Our guide to wine tasting
If you are visiting Italy for a romantic break, or for a short trip with a group of friends, something that you should certainly experience is fine Italian wine. For this, you can take a wine tour in one of Italy’s beautiful regions; Tuscany and Abruzzo are particularly well known for offering some of the best tasting experiences around the country. But somewhere that is often overlooked is Umbria, which is a secret wine lovers haven. If you would like to enjoy the tasting experience from the comfort of your own luxury villa in Umbria, we have the perfect guide for you so that you can get the best of the wine and become an expert in no time:
Types of wine tasting
When tasting wine, there are several different types of tasting experiences, these depend on the vintage, the producers or the regions. It is important to decide which kind of experience you wish to enjoy before planning your tasting party, as these will be the decision maker behind the wines you buy.
Vertical Wine Tasting
The first type of wine tasting is vertical. This means that the wines you select will all be from the same producer however, they will be from a variety of vintages. This is a wonderful way of refining your taste buds to notice how the flavours of the grapes can vary from year to year, depending on the crop. You may find researching the weather conditions from each of the vintage’s you select beforehand makes a very interesting conversational point, noting how the weather has affected the end taste.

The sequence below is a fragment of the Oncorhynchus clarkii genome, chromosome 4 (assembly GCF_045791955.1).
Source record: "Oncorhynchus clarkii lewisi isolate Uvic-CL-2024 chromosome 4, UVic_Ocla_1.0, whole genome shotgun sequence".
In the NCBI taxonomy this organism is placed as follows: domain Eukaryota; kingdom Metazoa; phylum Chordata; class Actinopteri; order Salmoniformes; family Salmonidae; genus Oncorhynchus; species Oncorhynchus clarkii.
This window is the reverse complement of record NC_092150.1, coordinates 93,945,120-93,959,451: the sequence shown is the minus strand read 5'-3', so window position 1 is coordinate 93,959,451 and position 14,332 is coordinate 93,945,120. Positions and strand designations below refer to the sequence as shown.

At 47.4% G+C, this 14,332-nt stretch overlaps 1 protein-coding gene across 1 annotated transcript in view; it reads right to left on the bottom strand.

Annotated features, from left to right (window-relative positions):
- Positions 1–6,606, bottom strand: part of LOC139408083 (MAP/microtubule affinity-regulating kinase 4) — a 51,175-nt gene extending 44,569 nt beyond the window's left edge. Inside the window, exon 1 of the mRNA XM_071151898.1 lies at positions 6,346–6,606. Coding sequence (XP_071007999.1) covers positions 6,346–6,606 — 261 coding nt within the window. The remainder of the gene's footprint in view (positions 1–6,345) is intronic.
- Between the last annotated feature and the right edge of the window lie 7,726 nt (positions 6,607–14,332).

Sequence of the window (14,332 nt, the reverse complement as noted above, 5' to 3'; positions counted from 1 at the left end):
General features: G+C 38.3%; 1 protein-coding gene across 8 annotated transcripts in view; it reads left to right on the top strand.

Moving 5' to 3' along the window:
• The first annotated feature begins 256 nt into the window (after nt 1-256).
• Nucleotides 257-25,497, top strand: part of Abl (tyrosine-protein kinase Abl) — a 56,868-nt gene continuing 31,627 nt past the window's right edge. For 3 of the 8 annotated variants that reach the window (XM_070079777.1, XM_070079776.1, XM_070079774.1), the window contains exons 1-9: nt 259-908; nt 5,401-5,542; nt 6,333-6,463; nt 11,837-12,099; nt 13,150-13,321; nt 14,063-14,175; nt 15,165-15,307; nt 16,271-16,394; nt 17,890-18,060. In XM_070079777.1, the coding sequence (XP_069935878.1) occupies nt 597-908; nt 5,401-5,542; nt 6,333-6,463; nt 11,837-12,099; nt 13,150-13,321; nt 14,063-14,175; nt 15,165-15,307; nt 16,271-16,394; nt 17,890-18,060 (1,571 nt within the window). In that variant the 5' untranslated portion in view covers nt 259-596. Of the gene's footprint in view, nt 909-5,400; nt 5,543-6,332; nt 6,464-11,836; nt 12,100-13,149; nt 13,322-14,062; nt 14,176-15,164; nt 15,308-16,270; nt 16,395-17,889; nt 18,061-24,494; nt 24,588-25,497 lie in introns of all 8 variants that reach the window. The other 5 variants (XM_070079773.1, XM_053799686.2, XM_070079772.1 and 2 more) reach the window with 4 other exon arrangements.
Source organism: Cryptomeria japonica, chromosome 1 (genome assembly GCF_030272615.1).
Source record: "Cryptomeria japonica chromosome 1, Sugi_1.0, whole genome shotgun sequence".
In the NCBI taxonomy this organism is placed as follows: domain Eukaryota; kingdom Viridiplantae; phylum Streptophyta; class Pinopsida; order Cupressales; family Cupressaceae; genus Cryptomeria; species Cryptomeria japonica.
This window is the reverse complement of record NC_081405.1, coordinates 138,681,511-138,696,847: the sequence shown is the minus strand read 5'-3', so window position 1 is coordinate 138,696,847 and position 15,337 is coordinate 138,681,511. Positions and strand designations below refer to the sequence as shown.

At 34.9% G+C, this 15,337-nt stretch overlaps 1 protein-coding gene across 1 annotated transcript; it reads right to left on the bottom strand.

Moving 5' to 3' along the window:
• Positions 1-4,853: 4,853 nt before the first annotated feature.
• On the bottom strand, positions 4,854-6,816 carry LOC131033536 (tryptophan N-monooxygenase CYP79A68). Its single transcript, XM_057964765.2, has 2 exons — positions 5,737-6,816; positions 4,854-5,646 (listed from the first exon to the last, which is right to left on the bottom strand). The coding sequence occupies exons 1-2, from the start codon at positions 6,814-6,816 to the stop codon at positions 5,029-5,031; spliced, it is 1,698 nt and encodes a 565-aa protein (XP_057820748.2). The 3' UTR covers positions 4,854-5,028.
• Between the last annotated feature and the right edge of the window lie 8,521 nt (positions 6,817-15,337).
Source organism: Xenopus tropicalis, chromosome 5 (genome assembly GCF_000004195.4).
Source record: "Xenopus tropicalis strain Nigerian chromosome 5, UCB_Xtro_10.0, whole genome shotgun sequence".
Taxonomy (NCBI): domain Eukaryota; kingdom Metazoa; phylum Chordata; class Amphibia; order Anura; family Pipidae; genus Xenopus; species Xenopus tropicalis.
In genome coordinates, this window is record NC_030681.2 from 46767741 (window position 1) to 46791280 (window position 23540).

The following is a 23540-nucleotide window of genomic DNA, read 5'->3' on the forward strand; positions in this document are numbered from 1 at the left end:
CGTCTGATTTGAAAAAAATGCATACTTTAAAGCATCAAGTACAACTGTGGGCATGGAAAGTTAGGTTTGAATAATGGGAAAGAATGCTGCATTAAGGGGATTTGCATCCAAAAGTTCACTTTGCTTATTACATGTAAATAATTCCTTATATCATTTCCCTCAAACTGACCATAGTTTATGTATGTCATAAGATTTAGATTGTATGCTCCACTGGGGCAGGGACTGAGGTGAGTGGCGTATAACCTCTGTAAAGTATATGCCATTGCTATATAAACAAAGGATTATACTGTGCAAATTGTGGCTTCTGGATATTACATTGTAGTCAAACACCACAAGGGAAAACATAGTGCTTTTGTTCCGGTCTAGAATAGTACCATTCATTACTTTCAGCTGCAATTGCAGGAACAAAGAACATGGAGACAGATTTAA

Horizontal Wine Tasting
Horizontal wine tasting focuses on a variety of wines that were all produced in the same year. This means that you can pick a variety of producers or regions to taste test, as long as they all share that one common factor. This is a great way to help you to figure out where in the world produces wines that most suit your taste preferences.
Old World vs. New World Wine Tasting
This method of wine tasting refers to the traditions and practices undertaken by different countries and regions. The areas that produce wines that are classed as ‘Old World’ include France, Italy, Austria, Germany and Spain; these countries have been creating this fine product for thousands of years. While ‘New World’ wines come from areas such as North America, South America, New Zealand and South Africa, where winemaking techniques were only discovered after the ‘age of exploration’ (15th to 17th century). This would, for example, involve trying a merlot from Italy, and a merlot from South Africa; you should be able to notice significant differences, including the acidity and lightness of the wines.
Pen and paper
The wine tasting experience can be a lot of information to take in, so it is best to write notes so that you don’t forget! You may be particularly interested in the history and region in which the wines come from, or want to note down particular features and flavours that you like or dislike for future reference. If you are really passionate about fine wine, you may even want to keep a tasting journal, allowing you to look back on all your wine tasting experiences.